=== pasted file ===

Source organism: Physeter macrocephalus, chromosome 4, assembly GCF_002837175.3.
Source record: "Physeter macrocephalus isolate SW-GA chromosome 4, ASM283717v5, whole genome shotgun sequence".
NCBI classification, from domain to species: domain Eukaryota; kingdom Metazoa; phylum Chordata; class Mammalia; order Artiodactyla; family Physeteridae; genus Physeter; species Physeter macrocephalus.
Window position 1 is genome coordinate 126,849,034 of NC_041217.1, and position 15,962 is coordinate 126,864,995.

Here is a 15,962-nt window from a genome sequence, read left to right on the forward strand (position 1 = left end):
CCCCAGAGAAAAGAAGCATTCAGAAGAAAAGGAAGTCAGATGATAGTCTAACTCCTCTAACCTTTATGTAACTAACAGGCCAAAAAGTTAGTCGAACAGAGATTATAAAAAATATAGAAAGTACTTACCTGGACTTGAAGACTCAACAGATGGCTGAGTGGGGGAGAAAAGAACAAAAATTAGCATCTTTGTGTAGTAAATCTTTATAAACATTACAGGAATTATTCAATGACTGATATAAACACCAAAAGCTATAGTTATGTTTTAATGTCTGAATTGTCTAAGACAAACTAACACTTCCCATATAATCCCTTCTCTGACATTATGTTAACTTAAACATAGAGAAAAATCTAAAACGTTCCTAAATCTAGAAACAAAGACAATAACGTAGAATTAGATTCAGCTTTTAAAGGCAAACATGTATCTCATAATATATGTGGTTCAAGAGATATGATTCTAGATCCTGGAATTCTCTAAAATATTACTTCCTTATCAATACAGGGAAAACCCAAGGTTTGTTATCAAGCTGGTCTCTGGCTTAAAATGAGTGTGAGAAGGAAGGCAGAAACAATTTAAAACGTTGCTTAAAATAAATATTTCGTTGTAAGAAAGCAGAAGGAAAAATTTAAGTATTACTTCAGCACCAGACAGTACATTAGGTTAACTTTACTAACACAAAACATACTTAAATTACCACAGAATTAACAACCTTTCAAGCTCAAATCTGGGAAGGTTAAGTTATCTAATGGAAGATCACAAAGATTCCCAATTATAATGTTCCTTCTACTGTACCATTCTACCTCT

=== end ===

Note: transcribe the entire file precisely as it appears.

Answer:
Source organism: Physeter macrocephalus, chromosome 4, assembly GCF_002837175.3.
Source record: "Physeter macrocephalus isolate SW-GA chromosome 4, ASM283717v5, whole genome shotgun sequence".
NCBI classification, from domain to species: domain Eukaryota; kingdom Metazoa; phylum Chordata; class Mammalia; order Artiodactyla; family Physeteridae; genus Physeter; species Physeter macrocephalus.
Window position 1 is genome coordinate 126,849,034 of NC_041217.1, and position 15,962 is coordinate 126,864,995.

Here is a 15,962-nt window from a genome sequence, read left to right on the forward strand (position 1 = left end):
CCCCAGAGAAAAGAAGCATTCAGAAGAAAAGGAAGTCAGATGATAGTCTAACTCCTCTAACCTTTATGTAACTAACAGGCCAAAAAGTTAGTCGAACAGAGATTATAAAAAATATAGAAAGTACTTACCTGGACTTGAAGACTCAACAGATGGCTGAGTGGGGGAGAAAAGAACAAAAATTAGCATCTTTGTGTAGTAAATCTTTATAAACATTACAGGAATTATTCAATGACTGATATAAACACCAAAAGCTATAGTTATGTTTTAATGTCTGAATTGTCTAAGACAAACTAACACTTCCCATATAATCCCTTCTCTGACATTATGTTAACTTAAACATAGAGAAAAATCTAAAACGTTCCTAAATCTAGAAACAAAGACAATAACGTAGAATTAGATTCAGCTTTTAAAGGCAAACATGTATCTCATAATATATGTGGTTCAAGAGATATGATTCTAGATCCTGGAATTCTCTAAAATATTACTTCCTTATCAATACAGGGAAAACCCAAGGTTTGTTATCAAGCTGGTCTCTGGCTTAAAATGAGTGTGAGAAGGAAGGCAGAAACAATTTAAAACGTTGCTTAAAATAAATATTTCGTTGTAAGAAAGCAGAAGGAAAAATTTAAGTATTACTTCAGCACCAGACAGTACATTAGGTTAACTTTACTAACACAAAACATACTTAAATTACCACAGAATTAACAACCTTTCAAGCTCAAATCTGGGAAGGTTAAGTTATCTAATGGAAGATCACAAAGATTCCCAATTATAATGTTCCTTCTACTGTACCATTCTACCTCT